# Prove (-x)y=-(xy) for rings

1. Nov 27, 2011

### ArcanaNoir

1. The problem statement, all variables and given/known data

I need to show that (-x)*y=-(x*y) for a ring. unless it's not true.

2. Relevant equations

A ring is a set R and operations +, * such that (R, +) is an Abelian group, * is associative, and a*(b+c)=a*b+a*c and (b+c)*a=b*a+c*a.

3. The attempt at a solution

I don't know what the first step of this proof will be, I'm looking for the *trick*, as it were.

2. Nov 27, 2011

### I like Serena

If we want to know if (-x)*y is the additive inverse (x*y), what is the axiom that we should check?

3. Nov 27, 2011

### ArcanaNoir

I don't know. maybe if I knew what axiom to check I'd have a better idea how to prove it?

4. Nov 27, 2011

### I like Serena

You wrote that (R,+) is an abelian group.
What is the definition of an inverse in a group?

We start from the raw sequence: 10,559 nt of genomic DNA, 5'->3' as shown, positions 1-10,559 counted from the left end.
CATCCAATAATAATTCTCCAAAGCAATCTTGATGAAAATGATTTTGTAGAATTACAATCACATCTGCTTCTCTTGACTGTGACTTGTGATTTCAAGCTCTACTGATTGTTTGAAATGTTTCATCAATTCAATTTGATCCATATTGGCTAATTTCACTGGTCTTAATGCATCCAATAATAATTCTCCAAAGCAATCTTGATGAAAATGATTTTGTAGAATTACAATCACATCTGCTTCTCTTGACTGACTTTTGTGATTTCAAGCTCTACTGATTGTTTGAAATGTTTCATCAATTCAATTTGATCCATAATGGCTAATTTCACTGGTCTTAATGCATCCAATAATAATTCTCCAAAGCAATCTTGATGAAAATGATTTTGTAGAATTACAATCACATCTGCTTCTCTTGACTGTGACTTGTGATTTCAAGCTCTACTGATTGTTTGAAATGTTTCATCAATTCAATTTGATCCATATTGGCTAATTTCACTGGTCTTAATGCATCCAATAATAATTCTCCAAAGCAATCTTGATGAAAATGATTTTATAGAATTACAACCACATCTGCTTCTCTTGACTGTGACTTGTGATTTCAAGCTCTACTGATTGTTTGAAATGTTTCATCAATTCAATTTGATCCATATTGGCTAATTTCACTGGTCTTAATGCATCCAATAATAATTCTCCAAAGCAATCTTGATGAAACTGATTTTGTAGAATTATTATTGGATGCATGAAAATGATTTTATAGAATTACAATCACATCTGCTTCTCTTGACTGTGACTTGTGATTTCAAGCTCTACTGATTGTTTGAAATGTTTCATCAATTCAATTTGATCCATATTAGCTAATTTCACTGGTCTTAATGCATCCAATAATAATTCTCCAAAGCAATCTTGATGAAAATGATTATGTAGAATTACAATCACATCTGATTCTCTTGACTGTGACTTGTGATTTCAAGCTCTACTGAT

5. Nov 27, 2011

### ArcanaNoir

-(a+b)= (-b)+(-a)
right?

6. Nov 27, 2011

### HallsofIvy

Staff Emeritus
That not a definition, is it? I was under the impression that "-x" was the additive inverse of x: x+ (-x)= 0. So to prove that (-x)y= -(xy), you need to show that (-x)y is the additive inverse of xy: that (-x)y+ (xy)= 0.

7. Nov 27, 2011

### I like Serena

Let's try to find the definition of a ring, and in particular the definition of the additive inverse.

On wikipedia there is an article on a ring.
It lists the requirements (aka axioms) of a ring:
http://en.wikipedia.org/wiki/Ring_math#Formal_definition

In particular we have:
Btw, the typical shorthand for the additive inverse of $a$ is $-a$.

Does this look familiar?

8. Nov 27, 2011

### ArcanaNoir

(-x)y+xy=((-x)+x)y=0y=0
ta da?

9. Nov 27, 2011

### I like Serena

Yes!
That's basically it.

Just a couple of things.

How do you know that 0y=0?

And the definition requires that a+b=b+a=0.
Do both equalities hold?

10. Nov 27, 2011

### ArcanaNoir

well I did check that 0y=0, and a+b should equal b+a because its an abelian group. yay :) thanks again!

11. Nov 27, 2011

### I like Serena

You're making this a bit easy on yourself, aren't you?
How did you check this?
If it is so simple, you should be able to easily reproduce the proof...
(It is not trivial!)

Yep!

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